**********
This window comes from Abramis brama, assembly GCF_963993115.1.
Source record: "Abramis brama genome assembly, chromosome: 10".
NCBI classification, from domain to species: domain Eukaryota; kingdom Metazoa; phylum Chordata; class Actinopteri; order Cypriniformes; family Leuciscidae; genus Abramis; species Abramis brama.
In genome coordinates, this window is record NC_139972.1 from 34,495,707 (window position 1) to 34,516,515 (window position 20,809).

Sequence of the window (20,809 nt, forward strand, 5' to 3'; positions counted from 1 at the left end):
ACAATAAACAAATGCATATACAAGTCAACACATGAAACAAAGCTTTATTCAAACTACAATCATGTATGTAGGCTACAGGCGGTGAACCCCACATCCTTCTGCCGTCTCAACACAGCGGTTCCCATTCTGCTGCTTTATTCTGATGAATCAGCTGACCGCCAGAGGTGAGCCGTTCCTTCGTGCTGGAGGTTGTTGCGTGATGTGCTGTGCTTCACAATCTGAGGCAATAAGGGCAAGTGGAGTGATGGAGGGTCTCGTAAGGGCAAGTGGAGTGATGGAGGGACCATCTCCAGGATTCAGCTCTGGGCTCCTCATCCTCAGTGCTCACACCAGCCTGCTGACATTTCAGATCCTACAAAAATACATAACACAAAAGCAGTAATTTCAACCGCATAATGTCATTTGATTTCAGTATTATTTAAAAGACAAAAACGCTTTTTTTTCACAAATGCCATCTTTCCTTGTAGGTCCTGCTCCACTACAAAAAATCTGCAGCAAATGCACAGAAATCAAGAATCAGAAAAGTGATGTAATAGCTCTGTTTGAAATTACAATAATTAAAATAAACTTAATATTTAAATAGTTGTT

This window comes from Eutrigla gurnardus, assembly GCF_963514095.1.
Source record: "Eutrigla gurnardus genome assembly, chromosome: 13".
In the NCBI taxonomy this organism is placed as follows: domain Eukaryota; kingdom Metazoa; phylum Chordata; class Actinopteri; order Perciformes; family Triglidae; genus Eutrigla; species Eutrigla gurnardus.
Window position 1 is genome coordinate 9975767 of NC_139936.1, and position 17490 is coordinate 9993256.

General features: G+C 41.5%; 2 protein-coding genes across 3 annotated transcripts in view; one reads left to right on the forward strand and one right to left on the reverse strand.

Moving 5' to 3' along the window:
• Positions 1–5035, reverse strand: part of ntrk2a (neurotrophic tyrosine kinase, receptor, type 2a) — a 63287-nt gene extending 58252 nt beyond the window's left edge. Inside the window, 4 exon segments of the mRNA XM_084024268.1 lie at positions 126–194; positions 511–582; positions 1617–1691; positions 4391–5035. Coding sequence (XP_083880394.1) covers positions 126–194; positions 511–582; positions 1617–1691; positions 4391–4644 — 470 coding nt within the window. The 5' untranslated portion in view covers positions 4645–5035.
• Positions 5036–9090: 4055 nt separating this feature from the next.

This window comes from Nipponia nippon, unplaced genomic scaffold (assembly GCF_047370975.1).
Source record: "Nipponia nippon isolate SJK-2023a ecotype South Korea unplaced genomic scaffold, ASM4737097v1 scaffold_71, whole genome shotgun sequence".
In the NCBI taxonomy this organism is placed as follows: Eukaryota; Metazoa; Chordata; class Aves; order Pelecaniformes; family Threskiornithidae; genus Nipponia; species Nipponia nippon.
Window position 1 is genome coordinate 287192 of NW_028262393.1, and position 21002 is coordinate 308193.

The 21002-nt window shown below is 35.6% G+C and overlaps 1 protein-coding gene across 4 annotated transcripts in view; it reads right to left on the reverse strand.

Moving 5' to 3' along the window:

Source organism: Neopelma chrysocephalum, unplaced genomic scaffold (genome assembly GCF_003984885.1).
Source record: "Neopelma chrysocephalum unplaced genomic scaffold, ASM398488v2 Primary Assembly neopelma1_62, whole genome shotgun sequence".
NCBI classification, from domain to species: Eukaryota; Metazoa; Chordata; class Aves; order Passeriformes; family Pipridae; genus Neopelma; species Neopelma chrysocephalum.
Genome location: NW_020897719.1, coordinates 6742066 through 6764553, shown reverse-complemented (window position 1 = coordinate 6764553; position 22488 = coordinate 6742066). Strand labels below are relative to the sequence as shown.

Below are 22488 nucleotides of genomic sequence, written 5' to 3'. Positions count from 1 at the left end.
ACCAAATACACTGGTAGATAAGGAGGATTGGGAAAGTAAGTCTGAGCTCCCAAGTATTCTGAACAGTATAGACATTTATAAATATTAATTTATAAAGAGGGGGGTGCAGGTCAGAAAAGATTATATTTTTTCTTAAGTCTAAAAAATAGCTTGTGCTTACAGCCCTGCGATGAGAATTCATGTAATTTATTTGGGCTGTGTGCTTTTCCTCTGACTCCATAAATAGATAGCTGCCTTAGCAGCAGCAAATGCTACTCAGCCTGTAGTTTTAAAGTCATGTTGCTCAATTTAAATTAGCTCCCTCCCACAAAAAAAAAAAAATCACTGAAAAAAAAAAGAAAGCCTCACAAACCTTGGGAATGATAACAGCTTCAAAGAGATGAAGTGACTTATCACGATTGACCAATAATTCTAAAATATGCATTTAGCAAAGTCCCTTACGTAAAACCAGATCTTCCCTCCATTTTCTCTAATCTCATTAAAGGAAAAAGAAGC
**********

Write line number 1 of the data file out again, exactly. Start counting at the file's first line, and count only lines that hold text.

This window comes from Abramis brama, assembly GCF_963993115.1.